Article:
The revolutionary method of natural-gas extraction known as hydraulic fracturing – or “fracking” – has left in its wake a trail of contaminated water supplies, polluted air, health problems, and environmental degradation. But what is potentially the most damaging aspect of the process is just coming to light in the form of a tremendous spate of earthquakes in the heart of the United States. In the past week, northern Oklahoma and southern Kansas have suffered forty two earthquakes of magnitude 2.5 on the Richter scale – 17% of all earthquakes in the world. This brings the year-to-date count up to 680 such tremors – and this in area that until recently was almost completely seismically dormant. Up until 2009, the area experienced an average of 1.5 of these quakes each year. What has changed since then is the massive influx of fracking operations seeking to take advantage of the Woodford Shale that straddles the two states’ border.
What makes fracking so revolutionary is that it allows oil companies to access natural gas deposits that, due to their position embedded in bedrock as much as a mile below the surface, were previously inaccessible. In a hydraulic fracturing well, a noxious combination of water, sand, and toxic chemicals is shot down into the bedrock at extremely high pressures and then explodes horizontally into tiny fissures in the rock. This frees up the embedded natural gas to flow back to the surface with the water and sand that is pumped back out. What it also does, however, is seriously destabilize the bedrock and reactivate long-dormant fault lines. In Oklahoma and Kansas, the area that contains the Woodford Shale also happens to sit above the mid-continent rift, a billion-year old fault line buried more than a mile below the surface. The enormous amount of highly pressurized fluid that has been shot into the Earth has now sufficiently destabilized the bedrock to reactivate the fault to an incredible degree.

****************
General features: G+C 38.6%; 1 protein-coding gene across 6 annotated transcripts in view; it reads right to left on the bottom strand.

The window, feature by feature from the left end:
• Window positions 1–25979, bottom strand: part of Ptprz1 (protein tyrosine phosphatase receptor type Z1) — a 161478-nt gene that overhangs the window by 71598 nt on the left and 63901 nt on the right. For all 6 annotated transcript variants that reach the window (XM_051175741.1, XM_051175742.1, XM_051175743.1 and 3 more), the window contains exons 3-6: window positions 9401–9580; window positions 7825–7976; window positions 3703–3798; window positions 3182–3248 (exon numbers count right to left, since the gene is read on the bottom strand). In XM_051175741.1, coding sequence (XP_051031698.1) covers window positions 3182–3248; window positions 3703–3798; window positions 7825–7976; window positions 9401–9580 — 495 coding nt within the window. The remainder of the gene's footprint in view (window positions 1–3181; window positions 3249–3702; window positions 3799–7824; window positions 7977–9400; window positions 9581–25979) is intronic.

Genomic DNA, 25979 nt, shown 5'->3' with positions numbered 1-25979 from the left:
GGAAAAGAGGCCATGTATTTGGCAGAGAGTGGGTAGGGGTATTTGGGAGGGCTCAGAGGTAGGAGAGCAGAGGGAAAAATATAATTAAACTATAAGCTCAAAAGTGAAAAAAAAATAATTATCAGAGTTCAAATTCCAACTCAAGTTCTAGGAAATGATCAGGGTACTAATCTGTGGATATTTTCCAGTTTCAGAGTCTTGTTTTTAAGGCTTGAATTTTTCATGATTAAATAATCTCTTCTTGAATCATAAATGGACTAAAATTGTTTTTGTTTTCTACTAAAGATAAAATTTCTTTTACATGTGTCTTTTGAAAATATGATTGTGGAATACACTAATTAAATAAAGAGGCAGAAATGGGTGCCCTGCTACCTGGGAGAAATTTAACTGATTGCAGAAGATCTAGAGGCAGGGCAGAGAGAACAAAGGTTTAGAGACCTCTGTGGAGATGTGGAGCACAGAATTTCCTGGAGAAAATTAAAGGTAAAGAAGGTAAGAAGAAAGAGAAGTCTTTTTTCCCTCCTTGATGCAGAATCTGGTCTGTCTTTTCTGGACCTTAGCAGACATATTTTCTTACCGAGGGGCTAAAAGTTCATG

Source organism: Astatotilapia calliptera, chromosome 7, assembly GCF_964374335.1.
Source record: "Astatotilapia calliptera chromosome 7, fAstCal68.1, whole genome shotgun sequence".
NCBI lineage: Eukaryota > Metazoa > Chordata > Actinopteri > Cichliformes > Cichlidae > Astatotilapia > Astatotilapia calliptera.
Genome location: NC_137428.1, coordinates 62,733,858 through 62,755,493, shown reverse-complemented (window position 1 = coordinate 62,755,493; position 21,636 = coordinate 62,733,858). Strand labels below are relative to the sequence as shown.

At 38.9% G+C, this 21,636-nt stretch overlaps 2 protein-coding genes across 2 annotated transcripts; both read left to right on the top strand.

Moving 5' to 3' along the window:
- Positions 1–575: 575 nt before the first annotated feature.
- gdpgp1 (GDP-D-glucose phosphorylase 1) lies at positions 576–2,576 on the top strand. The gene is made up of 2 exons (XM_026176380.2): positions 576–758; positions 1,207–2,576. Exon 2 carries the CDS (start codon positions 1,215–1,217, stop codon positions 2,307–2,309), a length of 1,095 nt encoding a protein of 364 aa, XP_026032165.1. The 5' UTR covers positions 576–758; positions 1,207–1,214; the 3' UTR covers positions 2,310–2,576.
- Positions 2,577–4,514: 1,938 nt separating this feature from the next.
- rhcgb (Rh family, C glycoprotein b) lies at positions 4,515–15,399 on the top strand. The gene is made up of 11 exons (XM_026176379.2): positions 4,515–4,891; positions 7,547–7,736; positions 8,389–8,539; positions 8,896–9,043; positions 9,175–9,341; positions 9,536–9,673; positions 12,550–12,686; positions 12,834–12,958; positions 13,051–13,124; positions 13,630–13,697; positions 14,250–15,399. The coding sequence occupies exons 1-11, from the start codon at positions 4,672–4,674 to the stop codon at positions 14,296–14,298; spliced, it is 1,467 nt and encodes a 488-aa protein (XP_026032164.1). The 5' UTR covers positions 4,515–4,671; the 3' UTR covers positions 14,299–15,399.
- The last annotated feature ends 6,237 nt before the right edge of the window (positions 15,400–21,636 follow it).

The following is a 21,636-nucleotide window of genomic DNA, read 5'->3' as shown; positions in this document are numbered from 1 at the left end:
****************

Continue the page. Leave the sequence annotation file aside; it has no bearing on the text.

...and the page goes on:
Moreover, there are increasing indications that the earthquakes are getting worse in almost every way. The number of quakes continues to rise every year, and the area over which they occur is growing gradually largely; recently, scientists have noticed a significant uptick in such quakes as far away as Oklahoma City, which is nowhere near the main fracking wells. Moreover, the earthquakes appear to be getting more powerful. While the state’s most powerful quake on record was recorded in 2011 at M5.6 – about the same as the Virginia earthquake that shook the East Coast the same year – the USGS has warned of an increasing risk of M5.0 or greater earthquakes, which are large enough to cause significant local damage. Every year, a higher percentage of Oklahoma’s frack-quakes are M4.0 or greater.
What is perhaps most frightening about the frack-quake epidemic is that we don’t really know what’s going to happen next. There is little indication how big the quakes could get given how little is known about such deep-level faults and there is even less that we can do about it. Because of how long it takes for the pressurized fluid to build up at sufficient levels, even a total end to fracking in the area right now – which Republicans will ensure won’t happen anyway – wouldn’t end the escalating crisis for years – if it even can be ended. All we can do is sit back and watch the continued environmental destruction brought on by a senseless rush into a dangerous technology.
Oklahoma’s Republican lawmakers – who are of course in the pocket of the oil industry – are doing everything they can to prevent reasonable heads from addressing the crisis. Although universally acknowledged as the result of fracking, some Republicans have continued to question the source of the quakes happening daily under their feet. Moreover, the state has enacted legislation preventing localities from banning fracking and has even put penalties in place on the use of solar energy. All of this despite the fact that even many drillers are realizing that the earthquake epidemic could be “a game changer” for an industry whose full terrible costs are still being exposed.